I’m fully aware that everybody isn’t on Twitter. Well, at least not like Facebook anyway. But it FEELS like everybody is tweeting their hearts away non-stop all day long. It’s kind of like sex. The way its talked about and bandied about with such ease makes it seem like people are boning way more than they probably are.
I’ve completely lost my point.
Let’s try again. A lot of people are meeting each other on Twitter nowadays. It’s a 280-character wanted ad. So you’re on Twitter and somebody catches your attention. Cool. You peep the avatar and you like what you see (thought be VERY aware that folks put pictures up that they like. Some people catch themselves at perfect angles.) and you @-reply them or DM if they’re following you.
Say you two even manage to have some chemistry this way. It feels right and you decide to exchange numbers so that you can set up something a little more IRL. This is where things get hairy. And here’s how and why; I’ve created a list.
When do you call
If the person you are interested in via Twitter ALWAYS seems to be tweeting that means they ALWAYS seem to be busy. They’re doing this or that. Or in the midst of a convo or something. The advent of text-messaging has already made people self-conscious about calling and inconveniencing others, but now you have PROOF that they’re doing something. You might talk yourself RIGHT out of ever calling just because you see them pushing up their Tweet totals to 40,000.
What do you talk about
Loquacious motherlovers on Twitter (and bloggers in general) don’t like to be repetitive. There’s this inherent assumption that you were already reading whatever they tweeted or wrote about. There is nothing worse than a convo where somebody asks you “did you see my tweet about XYZ?” and you say no. The vim and vigor that they had on Twitter will be replaced by some half-arsed attempt to rehash a story that is now uninteresting two hours later. But this isn’t even a Twitter phenomenon. The beauty of Twitter is that when something excites you, at that moment you can tell random people and have a convo about it. Once that excitement is gone its hard to relive it. Point here is, if you are both talking about all the important stuff via Twitter what the hell do you talk about when you do actually ever talk?
This is the one that hurts feelings. People are inherently jealous. As soon as you take it upon yourself to be vulnerable and indicate interest its like an internal volcano erupts. Which is great until you see the new object of your affection flirting with other people via Twitter. Or worse, what YOU interpret as flirting. I’ll bet that more than half of the people on Twitter have gotten into their feelings because of some conversation they’ve walked into between one person and another…merely because they’ve established a small connection outside of the Timeline.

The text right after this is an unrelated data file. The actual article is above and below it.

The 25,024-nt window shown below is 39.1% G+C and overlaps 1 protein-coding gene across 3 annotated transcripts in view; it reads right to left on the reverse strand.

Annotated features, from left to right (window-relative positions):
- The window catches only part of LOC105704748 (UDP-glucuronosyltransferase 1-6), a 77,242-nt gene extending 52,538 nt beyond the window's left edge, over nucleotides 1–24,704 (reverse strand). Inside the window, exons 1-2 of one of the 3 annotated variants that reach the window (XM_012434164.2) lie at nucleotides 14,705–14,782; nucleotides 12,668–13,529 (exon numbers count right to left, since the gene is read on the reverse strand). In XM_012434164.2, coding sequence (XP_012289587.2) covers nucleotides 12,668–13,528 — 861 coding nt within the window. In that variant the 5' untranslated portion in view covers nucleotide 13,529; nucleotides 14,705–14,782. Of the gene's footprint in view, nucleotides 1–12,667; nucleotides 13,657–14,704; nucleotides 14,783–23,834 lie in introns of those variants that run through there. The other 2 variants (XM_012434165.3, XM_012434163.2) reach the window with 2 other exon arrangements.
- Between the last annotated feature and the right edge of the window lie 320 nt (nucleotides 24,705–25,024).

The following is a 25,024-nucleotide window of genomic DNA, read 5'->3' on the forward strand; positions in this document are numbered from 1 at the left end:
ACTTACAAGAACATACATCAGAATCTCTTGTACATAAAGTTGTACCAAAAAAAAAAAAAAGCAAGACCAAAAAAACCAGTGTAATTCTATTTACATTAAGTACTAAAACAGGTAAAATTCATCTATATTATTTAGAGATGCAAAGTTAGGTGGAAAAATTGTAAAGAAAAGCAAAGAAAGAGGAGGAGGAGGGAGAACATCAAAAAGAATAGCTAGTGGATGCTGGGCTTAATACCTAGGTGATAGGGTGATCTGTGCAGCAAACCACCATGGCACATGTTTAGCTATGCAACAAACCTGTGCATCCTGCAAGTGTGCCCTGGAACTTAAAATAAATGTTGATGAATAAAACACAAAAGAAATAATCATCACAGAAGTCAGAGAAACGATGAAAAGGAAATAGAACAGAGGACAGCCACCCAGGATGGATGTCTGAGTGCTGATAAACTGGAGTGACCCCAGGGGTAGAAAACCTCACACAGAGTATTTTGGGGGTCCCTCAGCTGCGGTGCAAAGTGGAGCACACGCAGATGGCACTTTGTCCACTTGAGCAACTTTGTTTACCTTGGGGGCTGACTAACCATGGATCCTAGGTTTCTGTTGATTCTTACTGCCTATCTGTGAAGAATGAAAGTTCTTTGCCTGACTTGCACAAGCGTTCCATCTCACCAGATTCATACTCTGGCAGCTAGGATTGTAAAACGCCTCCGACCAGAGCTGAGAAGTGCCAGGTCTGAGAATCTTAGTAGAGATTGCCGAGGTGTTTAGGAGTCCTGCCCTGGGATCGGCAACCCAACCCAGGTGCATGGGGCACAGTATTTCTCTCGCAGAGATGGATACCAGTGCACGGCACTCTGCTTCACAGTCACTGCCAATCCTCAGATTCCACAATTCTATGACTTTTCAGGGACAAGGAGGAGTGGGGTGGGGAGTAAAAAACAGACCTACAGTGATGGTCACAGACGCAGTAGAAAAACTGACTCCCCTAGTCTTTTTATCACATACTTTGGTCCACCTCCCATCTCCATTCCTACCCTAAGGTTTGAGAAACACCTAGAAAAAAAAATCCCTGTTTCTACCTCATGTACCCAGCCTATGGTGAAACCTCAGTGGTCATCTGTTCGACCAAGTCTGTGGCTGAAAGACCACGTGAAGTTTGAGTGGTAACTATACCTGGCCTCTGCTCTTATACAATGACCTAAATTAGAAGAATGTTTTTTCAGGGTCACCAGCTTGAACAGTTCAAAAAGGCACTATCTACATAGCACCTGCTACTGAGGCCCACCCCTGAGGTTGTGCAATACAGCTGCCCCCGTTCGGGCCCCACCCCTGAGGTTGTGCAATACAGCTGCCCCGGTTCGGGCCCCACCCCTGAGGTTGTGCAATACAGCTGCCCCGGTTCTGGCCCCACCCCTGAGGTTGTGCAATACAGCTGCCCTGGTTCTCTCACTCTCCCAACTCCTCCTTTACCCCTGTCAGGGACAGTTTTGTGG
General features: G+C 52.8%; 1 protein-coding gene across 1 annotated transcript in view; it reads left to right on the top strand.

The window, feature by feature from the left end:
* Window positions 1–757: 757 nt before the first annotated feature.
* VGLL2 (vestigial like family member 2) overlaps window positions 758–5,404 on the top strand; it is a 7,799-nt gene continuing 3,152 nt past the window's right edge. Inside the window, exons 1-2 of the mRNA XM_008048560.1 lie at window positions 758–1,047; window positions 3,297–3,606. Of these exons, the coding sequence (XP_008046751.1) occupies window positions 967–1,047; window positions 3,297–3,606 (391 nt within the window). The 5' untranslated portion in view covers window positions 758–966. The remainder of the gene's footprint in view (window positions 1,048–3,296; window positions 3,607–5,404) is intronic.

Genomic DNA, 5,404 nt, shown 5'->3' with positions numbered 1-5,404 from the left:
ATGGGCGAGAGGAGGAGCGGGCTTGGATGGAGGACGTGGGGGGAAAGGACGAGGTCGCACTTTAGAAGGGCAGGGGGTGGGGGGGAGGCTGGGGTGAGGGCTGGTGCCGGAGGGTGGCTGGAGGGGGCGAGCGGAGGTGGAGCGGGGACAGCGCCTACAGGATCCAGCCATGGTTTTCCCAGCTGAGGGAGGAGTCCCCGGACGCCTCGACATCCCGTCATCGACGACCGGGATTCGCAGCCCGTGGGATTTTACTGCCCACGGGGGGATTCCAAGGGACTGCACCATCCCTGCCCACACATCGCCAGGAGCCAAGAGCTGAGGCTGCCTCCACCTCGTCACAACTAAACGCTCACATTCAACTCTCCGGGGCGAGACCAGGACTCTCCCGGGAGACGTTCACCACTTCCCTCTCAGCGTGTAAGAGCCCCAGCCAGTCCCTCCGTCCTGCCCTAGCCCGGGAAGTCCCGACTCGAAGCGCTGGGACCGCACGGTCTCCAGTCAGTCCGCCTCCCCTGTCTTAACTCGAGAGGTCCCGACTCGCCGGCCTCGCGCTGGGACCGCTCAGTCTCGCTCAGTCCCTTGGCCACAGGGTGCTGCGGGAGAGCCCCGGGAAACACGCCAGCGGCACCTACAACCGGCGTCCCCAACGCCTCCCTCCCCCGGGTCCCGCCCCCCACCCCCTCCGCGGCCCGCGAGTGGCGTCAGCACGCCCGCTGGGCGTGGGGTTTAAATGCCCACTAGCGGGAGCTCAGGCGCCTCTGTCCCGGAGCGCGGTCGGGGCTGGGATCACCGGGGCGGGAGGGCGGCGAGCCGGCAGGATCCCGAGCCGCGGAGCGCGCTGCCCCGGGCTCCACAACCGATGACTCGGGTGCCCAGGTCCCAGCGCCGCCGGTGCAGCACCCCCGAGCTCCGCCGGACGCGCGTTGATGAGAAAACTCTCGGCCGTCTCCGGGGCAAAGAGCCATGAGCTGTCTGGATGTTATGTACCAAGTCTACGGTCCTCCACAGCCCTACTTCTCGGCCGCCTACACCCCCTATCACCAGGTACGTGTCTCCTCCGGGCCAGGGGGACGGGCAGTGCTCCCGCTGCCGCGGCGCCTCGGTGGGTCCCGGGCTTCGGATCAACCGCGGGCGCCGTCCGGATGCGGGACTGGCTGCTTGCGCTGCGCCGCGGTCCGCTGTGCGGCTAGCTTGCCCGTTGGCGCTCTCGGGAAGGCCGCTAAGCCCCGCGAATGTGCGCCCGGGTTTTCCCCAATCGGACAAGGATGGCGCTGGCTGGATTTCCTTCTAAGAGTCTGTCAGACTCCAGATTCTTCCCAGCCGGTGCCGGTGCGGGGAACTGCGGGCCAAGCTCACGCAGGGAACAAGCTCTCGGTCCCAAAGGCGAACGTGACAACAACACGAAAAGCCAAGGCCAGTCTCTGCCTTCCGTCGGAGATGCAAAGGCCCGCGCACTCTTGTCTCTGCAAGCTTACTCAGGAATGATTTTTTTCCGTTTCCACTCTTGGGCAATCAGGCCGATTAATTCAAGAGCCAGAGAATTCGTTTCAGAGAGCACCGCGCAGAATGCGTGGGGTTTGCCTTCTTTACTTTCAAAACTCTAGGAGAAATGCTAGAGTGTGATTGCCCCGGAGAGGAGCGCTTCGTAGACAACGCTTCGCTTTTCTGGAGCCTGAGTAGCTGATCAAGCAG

I’ll ALSO bet that many many people have decided to STOP dealing with somebody because of what they’ve seen on Twitter. Let’s be real, Twitter is full of a bunch of megalomaniacal individuals. Completely self-absorbed people who believe that what they have to say needs to be heard. They ALSO like to tell all of their business because their business is that interesting. This is the downside of social networking, you find out people are crazy VERY early on. It’s a wonder that ANYBODY is dating nowadays.
The (Tweet) Meet-up
Well this goes back to the avi. Disappointment is a hard thing to escape facially. I remember a homegirl of mine going back and forth with this dude on Twitter that she’d developed a crush on. Full on flirting, etc. Well, we went to this Tweetup and she saw dude and immediately lost all interest. It’s not that he didn’t look like his avatar. It’s just that the reality of dude in person didn’t seem to match the fantasy. Happens all the time.
Anyway, these are the ways that I can think of in which Twitter is making dating difficult. It’s why I miss the good old days when men just clubbed their women and took them back the cave.
Can it be that it was all so simple then?